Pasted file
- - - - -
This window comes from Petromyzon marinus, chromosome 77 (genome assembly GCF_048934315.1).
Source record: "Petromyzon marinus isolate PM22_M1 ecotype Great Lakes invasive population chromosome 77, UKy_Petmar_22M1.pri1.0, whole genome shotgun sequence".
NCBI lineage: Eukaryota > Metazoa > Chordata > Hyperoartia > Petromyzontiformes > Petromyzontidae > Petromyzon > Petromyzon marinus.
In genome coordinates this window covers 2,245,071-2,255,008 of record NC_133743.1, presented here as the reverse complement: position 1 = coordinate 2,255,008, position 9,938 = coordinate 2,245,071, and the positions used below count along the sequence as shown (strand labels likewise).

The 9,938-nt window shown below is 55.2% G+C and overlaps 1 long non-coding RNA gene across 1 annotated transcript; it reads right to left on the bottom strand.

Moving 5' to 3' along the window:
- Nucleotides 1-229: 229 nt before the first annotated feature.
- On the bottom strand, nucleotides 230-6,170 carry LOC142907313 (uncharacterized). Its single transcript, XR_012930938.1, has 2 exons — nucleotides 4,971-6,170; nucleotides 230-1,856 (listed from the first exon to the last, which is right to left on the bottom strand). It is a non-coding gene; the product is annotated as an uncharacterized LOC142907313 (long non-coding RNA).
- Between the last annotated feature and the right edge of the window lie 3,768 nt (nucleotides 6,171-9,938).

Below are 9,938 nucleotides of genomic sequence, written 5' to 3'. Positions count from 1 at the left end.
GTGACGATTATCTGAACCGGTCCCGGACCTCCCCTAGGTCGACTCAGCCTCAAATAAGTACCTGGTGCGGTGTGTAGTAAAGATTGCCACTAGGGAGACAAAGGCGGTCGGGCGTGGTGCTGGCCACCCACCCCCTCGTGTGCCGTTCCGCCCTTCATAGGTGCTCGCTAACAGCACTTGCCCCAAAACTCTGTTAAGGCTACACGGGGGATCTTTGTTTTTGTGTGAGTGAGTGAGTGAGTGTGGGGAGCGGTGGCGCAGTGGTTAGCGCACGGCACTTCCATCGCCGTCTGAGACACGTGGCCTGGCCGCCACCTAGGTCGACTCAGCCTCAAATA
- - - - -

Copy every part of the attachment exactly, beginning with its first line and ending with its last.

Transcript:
This window comes from Petromyzon marinus, chromosome 77 (genome assembly GCF_048934315.1).
Source record: "Petromyzon marinus isolate PM22_M1 ecotype Great Lakes invasive population chromosome 77, UKy_Petmar_22M1.pri1.0, whole genome shotgun sequence".
NCBI lineage: Eukaryota > Metazoa > Chordata > Hyperoartia > Petromyzontiformes > Petromyzontidae > Petromyzon > Petromyzon marinus.
In genome coordinates this window covers 2,245,071-2,255,008 of record NC_133743.1, presented here as the reverse complement: position 1 = coordinate 2,255,008, position 9,938 = coordinate 2,245,071, and the positions used below count along the sequence as shown (strand labels likewise).

The 9,938-nt window shown below is 55.2% G+C and overlaps 1 long non-coding RNA gene across 1 annotated transcript; it reads right to left on the bottom strand.

Moving 5' to 3' along the window:
- Nucleotides 1-229: 229 nt before the first annotated feature.
- On the bottom strand, nucleotides 230-6,170 carry LOC142907313 (uncharacterized). Its single transcript, XR_012930938.1, has 2 exons — nucleotides 4,971-6,170; nucleotides 230-1,856 (listed from the first exon to the last, which is right to left on the bottom strand). It is a non-coding gene; the product is annotated as an uncharacterized LOC142907313 (long non-coding RNA).
- Between the last annotated feature and the right edge of the window lie 3,768 nt (nucleotides 6,171-9,938).

Below are 9,938 nucleotides of genomic sequence, written 5' to 3'. Positions count from 1 at the left end.
GTGACGATTATCTGAACCGGTCCCGGACCTCCCCTAGGTCGACTCAGCCTCAAATAAGTACCTGGTGCGGTGTGTAGTAAAGATTGCCACTAGGGAGACAAAGGCGGTCGGGCGTGGTGCTGGCCACCCACCCCCTCGTGTGCCGTTCCGCCCTTCATAGGTGCTCGCTAACAGCACTTGCCCCAAAACTCTGTTAAGGCTACACGGGGGATCTTTGTTTTTGTGTGAGTGAGTGAGTGAGTGTGGGGAGCGGTGGCGCAGTGGTTAGCGCACGGCACTTCCATCGCCGTCTGAGACACGTGGCCTGGCCGCCACCTAGGTCGACTCAGCCTCAAATA